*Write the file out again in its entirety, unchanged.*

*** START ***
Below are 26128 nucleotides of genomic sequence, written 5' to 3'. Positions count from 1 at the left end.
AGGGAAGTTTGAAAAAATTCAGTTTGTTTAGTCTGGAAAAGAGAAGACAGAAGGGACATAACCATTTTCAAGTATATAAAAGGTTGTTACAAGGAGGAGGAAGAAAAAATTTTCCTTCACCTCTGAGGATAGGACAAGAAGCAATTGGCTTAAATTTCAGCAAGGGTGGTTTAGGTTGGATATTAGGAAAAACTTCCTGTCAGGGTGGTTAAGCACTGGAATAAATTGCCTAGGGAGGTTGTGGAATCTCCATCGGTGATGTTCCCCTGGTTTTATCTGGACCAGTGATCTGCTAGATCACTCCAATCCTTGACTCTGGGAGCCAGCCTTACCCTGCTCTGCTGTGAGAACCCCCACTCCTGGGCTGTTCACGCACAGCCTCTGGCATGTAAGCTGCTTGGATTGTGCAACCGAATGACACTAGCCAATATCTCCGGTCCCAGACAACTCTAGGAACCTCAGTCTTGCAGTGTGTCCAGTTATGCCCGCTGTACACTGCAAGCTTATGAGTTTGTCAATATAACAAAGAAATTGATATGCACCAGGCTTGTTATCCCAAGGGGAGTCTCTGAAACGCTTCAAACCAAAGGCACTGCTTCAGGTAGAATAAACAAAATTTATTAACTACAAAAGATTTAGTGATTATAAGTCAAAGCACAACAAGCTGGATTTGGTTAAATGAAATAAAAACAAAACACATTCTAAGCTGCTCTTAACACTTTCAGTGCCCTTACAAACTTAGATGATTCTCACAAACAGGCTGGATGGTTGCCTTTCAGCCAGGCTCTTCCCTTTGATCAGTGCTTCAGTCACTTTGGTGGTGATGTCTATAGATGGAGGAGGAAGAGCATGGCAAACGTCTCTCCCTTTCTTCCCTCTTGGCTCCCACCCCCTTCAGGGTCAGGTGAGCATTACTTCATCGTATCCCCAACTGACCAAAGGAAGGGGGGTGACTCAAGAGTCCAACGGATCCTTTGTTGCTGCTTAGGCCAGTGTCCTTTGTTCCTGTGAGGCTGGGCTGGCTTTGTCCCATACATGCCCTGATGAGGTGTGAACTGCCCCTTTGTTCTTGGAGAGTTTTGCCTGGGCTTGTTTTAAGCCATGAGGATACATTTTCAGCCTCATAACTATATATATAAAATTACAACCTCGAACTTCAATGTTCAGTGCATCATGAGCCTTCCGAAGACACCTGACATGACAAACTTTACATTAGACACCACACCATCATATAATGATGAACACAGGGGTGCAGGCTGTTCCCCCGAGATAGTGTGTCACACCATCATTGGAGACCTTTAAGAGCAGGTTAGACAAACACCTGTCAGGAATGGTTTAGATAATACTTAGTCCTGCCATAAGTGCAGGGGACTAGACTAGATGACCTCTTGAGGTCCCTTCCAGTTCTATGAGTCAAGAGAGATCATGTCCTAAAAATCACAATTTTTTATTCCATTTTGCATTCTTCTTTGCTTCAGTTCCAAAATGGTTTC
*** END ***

Below are 26128 nucleotides of genomic sequence, written 5' to 3'. Positions count from 1 at the left end.
AGGGAAGTTTGAAAAAATTCAGTTTGTTTAGTCTGGAAAAGAGAAGACAGAAGGGACATAACCATTTTCAAGTATATAAAAGGTTGTTACAAGGAGGAGGAAGAAAAAATTTTCCTTCACCTCTGAGGATAGGACAAGAAGCAATTGGCTTAAATTTCAGCAAGGGTGGTTTAGGTTGGATATTAGGAAAAACTTCCTGTCAGGGTGGTTAAGCACTGGAATAAATTGCCTAGGGAGGTTGTGGAATCTCCATCGGTGATGTTCCCCTGGTTTTATCTGGACCAGTGATCTGCTAGATCACTCCAATCCTTGACTCTGGGAGCCAGCCTTACCCTGCTCTGCTGTGAGAACCCCCACTCCTGGGCTGTTCACGCACAGCCTCTGGCATGTAAGCTGCTTGGATTGTGCAACCGAATGACACTAGCCAATATCTCCGGTCCCAGACAACTCTAGGAACCTCAGTCTTGCAGTGTGTCCAGTTATGCCCGCTGTACACTGCAAGCTTATGAGTTTGTCAATATAACAAAGAAATTGATATGCACCAGGCTTGTTATCCCAAGGGGAGTCTCTGAAACGCTTCAAACCAAAGGCACTGCTTCAGGTAGAATAAACAAAATTTATTAACTACAAAAGATTTAGTGATTATAAGTCAAAGCACAACAAGCTGGATTTGGTTAAATGAAATAAAAACAAAACACATTCTAAGCTGCTCTTAACACTTTCAGTGCCCTTACAAACTTAGATGATTCTCACAAACAGGCTGGATGGTTGCCTTTCAGCCAGGCTCTTCCCTTTGATCAGTGCTTCAGTCACTTTGGTGGTGATGTCTATAGATGGAGGAGGAAGAGCATGGCAAACGTCTCTCCCTTTCTTCCCTCTTGGCTCCCACCCCCTTCAGGGTCAGGTGAGCATTACTTCATCGTATCCCCAACTGACCAAAGGAAGGGGGGTGACTCAAGAGTCCAACGGATCCTTTGTTGCTGCTTAGGCCAGTGTCCTTTGTTCCTGTGAGGCTGGGCTGGCTTTGTCCCATACATGCCCTGATGAGGTGTGAACTGCCCCTTTGTTCTTGGAGAGTTTTGCCTGGGCTTGTTTTAAGCCATGAGGATACATTTTCAGCCTCATAACTATATATATAAAATTACAACCTCGAACTTCAATGTTCAGTGCATCATGAGCCTTCCGAAGACACCTGACATGACAAACTTTACATTAGACACCACACCATCATATAATGATGAACACAGGGGTGCAGGCTGTTCCCCCGAGATAGTGTGTCACACCATCATTGGAGACCTTTAAGAGCAGGTTAGACAAACACCTGTCAGGAATGGTTTAGATAATACTTAGTCCTGCCATAAGTGCAGGGGACTAGACTAGATGACCTCTTGAGGTCCCTTCCAGTTCTATGAGTCAAGAGAGATCATGTCCTAAAAATCACAATTTTTTATTCCATTTTGCATTCTTCTTTGCTTCAGTTCCAAAATGGTTTC